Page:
Sadly, the concept of "Reformed" has been watered down in American theology by evangelicalism so much so that many even equate "Reformed" with "predestination". This is incredibly odd considering that the Reformed tradition explicitly includes amyraldianism2, and many groups outside of the Reformed tradition hold to divine election. A quick look at a timeline will show us where Augustine, Gottschalk of Orbais, and the Jansenists exist in relation to the 17th century confession writers.

Many today falsely wearing the "Reformed" label would actually condemn the confession writers themselves. It's simply odd to watch people defend originalism when it comes to a nation's constitution, but ignoring it regarding their own confessions. It's hard to see how taking exception to the 2nd amendment is worse than taking exception to their confession's words on the 4th commandment.


By the grace of God, the 17th century Reformed theology has had a tremendous resurgence in the 20th century, from both a Dutch and English tradition perspective. From the Dutch tradition comes the 19th century work of Herman Bavinck's Reformed Dogmatics. Extending from this is a bridge back to the English tradition via Geerhardus Vos. This "Old Princeton" theologian sets out the foundation for a restoration and repackaging of Reformed thought in both the areas of Pneumatology and Biblical Theology.

Vos' developments set out the foundations for multiple significant developments, or rather, repackaging and revival of Puritan thought. For example, Cornelius Van Til built on Vos' understanding of special revelation to build out a Reformed apologetics and John Murray built on Vos' focus on the history of special revelation to develop the redemptive-historical subtradition. Furthermore, Vos' development of the resurrection directly influenced Murray and indirectly influenced Richard Gaffin to reexamine the resurrection. Of course, subsequent development has shown that Vos' contributions are definitely more rediscoveries than novelties.

Starting at Calvin Theological Seminary, and later moving to Princeton Theological Seminary3, Vos acts as somewhat of a bridge between the Dutch and English traditions. From Vos flows the whole of the American Westminster tradition4, specifically Westminster Theological Seminary and Redeemer Theological Seminary.

The presence of either the Dutch (e.g. Calvin Theological Seminary) or the English (e.g. Westminster Theological Seminary) traditions can be seen in the works of Sinclair Ferguson, Richard Gaffin, Richard Muller, Mark Garcia, Lane Tipton, and Cornelius Van Til. This is in contrast with traditions stemming more from general evangelicalism with hints of Reformed like R.C. Sproul. Even the most surface level comparison of R.C. Sproul (Evanglical, Thomistic) with Sinclair Ferguson (English, Vossian) will highlight the differences. The same goes for organizations: compare Ligonier Ministries ("reformed" Evangelical)5 with Reformed Forum (strongly Vossian).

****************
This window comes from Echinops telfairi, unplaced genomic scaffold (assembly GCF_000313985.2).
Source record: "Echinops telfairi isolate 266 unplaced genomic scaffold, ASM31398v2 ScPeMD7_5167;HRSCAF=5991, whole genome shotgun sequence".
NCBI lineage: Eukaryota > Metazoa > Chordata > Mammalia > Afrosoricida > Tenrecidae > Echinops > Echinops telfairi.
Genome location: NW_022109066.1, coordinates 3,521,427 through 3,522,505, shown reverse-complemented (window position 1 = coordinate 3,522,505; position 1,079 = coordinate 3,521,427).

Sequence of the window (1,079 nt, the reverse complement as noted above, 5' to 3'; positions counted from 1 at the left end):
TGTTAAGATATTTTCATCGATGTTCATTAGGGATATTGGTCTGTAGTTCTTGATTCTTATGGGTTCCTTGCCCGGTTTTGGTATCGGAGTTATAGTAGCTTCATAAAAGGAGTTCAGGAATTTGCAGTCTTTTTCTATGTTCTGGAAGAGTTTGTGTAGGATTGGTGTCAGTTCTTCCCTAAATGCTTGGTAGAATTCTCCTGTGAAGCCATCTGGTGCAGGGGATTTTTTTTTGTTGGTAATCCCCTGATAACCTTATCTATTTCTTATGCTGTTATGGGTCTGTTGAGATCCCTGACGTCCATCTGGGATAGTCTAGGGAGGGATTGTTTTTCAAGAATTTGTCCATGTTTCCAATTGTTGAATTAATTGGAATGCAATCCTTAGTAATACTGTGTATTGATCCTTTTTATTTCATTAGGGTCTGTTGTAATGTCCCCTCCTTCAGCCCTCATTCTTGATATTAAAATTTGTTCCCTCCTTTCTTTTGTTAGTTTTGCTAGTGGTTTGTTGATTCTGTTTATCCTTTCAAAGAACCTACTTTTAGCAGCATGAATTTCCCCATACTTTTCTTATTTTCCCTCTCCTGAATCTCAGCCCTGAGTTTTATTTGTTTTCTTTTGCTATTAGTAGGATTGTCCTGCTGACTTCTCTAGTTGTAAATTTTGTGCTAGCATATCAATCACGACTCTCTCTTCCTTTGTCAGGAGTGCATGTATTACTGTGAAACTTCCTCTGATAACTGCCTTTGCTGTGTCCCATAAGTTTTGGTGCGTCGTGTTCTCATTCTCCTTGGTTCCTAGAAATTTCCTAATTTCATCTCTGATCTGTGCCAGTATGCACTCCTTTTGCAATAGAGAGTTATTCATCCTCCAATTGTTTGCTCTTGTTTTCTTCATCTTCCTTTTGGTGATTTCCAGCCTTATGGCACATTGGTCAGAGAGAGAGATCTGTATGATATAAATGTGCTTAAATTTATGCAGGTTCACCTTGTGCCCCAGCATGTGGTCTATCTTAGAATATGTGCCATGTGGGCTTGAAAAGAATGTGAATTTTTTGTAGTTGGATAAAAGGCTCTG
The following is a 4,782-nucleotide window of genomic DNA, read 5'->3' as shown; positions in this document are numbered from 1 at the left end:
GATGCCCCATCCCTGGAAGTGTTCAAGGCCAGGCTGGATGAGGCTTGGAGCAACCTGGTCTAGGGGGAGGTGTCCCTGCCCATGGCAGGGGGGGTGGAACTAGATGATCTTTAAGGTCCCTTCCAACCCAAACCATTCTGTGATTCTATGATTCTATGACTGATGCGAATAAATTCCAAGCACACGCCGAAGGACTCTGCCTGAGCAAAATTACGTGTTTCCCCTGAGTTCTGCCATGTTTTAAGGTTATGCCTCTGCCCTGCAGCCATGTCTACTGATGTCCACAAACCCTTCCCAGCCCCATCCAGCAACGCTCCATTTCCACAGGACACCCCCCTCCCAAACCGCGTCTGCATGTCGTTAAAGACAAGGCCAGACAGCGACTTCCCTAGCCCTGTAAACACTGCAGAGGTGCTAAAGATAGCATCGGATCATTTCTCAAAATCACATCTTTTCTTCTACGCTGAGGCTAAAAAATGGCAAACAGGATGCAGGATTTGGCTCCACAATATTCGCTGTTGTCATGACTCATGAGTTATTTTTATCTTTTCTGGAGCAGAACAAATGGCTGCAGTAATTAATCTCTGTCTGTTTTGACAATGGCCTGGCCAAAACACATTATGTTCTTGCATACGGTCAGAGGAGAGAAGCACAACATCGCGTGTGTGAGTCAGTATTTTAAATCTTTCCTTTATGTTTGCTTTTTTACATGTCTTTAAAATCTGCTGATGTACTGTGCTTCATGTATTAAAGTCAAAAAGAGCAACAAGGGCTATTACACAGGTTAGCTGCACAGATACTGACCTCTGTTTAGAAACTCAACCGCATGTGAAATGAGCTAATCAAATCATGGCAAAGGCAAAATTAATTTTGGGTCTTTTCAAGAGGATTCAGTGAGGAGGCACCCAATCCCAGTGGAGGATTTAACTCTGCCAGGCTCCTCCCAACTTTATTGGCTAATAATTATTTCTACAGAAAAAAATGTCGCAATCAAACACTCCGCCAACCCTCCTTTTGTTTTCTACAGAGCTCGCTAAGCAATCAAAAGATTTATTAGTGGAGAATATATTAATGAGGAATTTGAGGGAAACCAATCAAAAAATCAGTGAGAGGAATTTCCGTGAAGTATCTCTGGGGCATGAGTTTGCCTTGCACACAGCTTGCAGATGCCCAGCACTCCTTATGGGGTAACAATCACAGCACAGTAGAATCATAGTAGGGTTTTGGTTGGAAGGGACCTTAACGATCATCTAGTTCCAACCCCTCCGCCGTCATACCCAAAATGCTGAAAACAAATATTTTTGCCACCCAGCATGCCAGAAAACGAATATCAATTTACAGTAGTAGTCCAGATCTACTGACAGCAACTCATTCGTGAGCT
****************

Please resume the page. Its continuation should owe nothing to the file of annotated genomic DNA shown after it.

Studying the 17th century Puritans is a serious endeavor. There's a sense of breadth in Reformed thought, but it's the depth which truly grabs you. You can spend a lifetime diving into the history of theological development in the post-reformation period. You will undoubtedly be impressed by how nuanced 17th century authors are in correcting today's heterodox views.

Within the Reformed camp, there's incredibly widespread diversity amongst the various sub-traditions. The confessions are lowest-common denominators, not exhaustive systematic theologies. Sinclair Ferguson reminds us:

...within generic Reformed theology there has always been a diversity of viewpoint on various issues. Being aware of this saves us from naïvely (but dogmatically!) saying, “The Reformed view is  .  .  .  ,” when all we are entitled to say is, “The view held by a number of Reformed writers with whom I agree is  .  .  .”!6

Furthermore, Jeffery Jue says:

...any seventeenth-century doctrine must be examined within a nexus of theological opinions and articulations (and doctrinal solidarity may vary from issue to issue) in order to understand the motivations and intentions of various English divines.7